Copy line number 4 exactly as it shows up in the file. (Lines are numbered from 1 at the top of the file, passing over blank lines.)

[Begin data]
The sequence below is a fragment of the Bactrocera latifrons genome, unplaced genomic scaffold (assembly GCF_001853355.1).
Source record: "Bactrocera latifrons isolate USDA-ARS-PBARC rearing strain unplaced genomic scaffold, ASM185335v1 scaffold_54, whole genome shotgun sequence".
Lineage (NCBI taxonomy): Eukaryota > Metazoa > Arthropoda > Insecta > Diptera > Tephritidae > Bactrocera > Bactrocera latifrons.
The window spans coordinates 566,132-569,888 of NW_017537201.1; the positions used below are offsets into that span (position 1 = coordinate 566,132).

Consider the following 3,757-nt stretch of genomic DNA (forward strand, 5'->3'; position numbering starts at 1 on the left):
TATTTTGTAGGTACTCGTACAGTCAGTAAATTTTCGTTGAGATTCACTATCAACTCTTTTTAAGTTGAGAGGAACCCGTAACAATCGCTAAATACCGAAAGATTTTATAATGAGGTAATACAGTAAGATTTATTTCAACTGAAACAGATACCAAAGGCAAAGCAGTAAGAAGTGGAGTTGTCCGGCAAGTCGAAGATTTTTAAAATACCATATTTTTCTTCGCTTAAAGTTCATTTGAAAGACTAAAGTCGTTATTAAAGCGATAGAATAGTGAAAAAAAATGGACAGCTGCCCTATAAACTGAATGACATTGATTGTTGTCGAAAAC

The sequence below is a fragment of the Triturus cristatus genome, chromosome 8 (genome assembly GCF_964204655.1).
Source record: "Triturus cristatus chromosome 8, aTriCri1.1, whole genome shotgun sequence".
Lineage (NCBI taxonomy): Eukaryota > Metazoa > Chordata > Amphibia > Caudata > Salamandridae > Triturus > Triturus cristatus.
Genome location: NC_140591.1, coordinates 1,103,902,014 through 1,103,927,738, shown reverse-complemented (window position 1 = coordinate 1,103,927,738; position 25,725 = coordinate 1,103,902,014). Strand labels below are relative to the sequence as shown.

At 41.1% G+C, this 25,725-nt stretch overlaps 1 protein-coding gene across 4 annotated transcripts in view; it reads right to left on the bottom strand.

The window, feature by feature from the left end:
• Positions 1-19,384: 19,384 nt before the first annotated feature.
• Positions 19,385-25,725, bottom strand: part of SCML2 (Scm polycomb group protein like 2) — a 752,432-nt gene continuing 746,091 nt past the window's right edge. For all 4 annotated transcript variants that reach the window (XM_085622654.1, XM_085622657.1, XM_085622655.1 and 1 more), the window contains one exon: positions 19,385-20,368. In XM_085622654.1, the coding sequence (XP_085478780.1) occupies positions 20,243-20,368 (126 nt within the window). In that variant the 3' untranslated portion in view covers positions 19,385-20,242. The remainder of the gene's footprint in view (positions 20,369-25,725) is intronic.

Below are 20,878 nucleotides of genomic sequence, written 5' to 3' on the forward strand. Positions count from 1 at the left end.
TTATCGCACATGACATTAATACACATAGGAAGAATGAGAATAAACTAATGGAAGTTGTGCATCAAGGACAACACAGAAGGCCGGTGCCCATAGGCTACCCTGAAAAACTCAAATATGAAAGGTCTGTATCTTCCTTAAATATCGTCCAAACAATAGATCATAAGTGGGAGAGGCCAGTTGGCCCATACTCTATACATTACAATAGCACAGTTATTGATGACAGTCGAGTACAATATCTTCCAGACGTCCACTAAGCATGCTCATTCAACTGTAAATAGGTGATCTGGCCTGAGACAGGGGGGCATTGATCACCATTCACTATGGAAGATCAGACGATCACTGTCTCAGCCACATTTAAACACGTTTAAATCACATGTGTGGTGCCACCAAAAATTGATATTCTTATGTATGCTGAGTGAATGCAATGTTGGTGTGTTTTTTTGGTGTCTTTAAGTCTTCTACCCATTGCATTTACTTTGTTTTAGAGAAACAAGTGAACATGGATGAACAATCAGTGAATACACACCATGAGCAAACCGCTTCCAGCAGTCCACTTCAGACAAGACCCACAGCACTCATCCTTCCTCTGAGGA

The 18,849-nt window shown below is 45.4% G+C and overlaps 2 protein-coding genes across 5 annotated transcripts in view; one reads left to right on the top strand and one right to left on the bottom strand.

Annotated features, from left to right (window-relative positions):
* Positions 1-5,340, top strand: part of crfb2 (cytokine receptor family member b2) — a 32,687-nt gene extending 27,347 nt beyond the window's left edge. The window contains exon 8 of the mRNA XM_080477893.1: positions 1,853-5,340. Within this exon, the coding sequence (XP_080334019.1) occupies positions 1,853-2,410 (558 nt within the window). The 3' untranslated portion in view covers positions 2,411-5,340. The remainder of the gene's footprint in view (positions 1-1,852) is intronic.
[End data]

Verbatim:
The window spans coordinates 566,132-569,888 of NW_017537201.1; the positions used below are offsets into that span (position 1 = coordinate 566,132).